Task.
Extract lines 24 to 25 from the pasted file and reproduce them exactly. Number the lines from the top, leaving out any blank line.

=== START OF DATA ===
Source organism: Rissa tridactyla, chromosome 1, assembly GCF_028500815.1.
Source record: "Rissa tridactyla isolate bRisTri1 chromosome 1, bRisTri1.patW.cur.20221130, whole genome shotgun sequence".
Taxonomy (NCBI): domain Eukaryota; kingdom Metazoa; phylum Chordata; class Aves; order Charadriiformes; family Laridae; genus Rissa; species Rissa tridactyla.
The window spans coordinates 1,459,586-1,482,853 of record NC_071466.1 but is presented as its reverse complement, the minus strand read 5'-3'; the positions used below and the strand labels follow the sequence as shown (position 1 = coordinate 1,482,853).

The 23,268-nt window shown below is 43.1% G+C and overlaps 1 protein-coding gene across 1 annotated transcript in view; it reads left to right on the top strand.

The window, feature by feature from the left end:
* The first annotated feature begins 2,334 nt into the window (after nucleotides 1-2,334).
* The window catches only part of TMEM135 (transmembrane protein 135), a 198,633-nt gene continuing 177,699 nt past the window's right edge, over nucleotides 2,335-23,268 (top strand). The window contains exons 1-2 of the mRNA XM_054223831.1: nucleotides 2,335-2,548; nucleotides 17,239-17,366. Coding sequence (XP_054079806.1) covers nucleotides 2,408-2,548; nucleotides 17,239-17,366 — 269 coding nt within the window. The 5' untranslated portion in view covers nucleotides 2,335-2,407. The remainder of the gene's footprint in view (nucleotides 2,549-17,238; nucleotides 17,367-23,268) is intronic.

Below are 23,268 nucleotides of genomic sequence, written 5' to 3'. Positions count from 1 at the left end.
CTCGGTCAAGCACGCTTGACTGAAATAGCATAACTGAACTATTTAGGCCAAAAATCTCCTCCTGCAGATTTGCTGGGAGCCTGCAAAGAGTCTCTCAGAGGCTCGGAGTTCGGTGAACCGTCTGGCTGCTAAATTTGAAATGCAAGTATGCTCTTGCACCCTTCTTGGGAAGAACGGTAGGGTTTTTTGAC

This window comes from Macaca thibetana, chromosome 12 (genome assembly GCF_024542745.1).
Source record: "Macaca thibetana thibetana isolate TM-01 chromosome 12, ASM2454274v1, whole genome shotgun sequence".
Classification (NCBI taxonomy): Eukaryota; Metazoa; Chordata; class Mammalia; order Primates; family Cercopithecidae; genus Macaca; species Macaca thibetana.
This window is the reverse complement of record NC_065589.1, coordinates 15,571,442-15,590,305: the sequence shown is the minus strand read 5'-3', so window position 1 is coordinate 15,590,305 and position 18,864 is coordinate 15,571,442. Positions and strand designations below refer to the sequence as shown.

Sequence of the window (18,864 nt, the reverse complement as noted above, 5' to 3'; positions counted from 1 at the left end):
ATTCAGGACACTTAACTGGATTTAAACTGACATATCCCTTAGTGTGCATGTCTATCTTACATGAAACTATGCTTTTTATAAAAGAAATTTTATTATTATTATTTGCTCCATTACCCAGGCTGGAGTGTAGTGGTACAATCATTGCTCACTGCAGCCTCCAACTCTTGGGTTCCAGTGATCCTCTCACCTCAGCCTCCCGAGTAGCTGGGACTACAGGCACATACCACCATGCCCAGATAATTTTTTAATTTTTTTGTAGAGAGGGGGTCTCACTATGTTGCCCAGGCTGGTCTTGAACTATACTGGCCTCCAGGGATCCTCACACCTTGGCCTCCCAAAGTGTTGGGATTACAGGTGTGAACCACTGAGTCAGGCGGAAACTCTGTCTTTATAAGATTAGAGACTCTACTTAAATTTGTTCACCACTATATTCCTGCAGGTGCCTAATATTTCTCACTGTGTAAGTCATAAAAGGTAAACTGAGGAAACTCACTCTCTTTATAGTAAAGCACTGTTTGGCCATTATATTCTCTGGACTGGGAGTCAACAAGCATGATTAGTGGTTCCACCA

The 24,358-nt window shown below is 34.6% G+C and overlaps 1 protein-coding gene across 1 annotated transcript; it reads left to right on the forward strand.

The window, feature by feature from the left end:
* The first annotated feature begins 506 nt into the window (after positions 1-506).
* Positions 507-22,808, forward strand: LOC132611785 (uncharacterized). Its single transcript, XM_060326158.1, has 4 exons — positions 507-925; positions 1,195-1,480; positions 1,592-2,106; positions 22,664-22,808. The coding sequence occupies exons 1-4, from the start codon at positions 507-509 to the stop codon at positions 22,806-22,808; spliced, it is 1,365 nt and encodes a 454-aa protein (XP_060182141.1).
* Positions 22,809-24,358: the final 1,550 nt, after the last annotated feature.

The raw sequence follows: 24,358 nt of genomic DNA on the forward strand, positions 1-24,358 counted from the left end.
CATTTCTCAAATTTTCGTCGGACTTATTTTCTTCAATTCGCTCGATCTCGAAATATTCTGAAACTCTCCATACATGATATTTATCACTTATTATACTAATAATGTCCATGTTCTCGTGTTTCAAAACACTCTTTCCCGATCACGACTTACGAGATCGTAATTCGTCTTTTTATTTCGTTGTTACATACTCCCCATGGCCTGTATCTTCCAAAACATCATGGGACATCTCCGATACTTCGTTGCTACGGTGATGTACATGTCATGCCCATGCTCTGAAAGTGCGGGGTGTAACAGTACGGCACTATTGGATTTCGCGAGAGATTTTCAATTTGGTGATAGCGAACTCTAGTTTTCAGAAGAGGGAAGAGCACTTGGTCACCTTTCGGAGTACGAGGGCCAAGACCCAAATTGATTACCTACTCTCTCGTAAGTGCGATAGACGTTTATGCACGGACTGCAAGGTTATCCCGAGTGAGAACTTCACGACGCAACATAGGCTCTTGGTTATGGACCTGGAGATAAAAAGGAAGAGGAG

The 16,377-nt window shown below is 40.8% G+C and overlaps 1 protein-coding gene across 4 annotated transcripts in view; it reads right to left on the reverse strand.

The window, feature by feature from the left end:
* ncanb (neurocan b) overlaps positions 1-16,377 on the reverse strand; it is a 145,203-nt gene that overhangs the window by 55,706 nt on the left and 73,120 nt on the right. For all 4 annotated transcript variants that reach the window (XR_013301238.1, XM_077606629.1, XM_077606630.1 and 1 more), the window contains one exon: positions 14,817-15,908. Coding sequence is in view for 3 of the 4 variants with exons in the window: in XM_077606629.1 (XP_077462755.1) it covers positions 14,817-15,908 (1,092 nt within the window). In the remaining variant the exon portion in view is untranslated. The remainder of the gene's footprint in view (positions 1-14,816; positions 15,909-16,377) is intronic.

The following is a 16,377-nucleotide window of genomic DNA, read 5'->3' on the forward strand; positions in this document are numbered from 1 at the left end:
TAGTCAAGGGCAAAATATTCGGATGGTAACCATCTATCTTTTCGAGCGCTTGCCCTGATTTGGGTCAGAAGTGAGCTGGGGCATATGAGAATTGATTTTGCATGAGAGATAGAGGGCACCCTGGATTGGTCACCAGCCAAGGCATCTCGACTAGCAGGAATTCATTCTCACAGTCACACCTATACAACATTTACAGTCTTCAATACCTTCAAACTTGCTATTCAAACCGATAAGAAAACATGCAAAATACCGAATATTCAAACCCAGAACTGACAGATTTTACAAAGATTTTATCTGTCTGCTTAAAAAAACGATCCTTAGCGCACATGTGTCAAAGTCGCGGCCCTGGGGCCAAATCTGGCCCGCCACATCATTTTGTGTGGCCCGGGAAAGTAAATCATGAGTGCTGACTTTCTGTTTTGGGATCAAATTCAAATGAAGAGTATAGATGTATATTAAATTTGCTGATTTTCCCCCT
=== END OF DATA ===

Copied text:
The 16,377-nt window shown below is 40.8% G+C and overlaps 1 protein-coding gene across 4 annotated transcripts in view; it reads right to left on the reverse strand.

The window, feature by feature from the left end: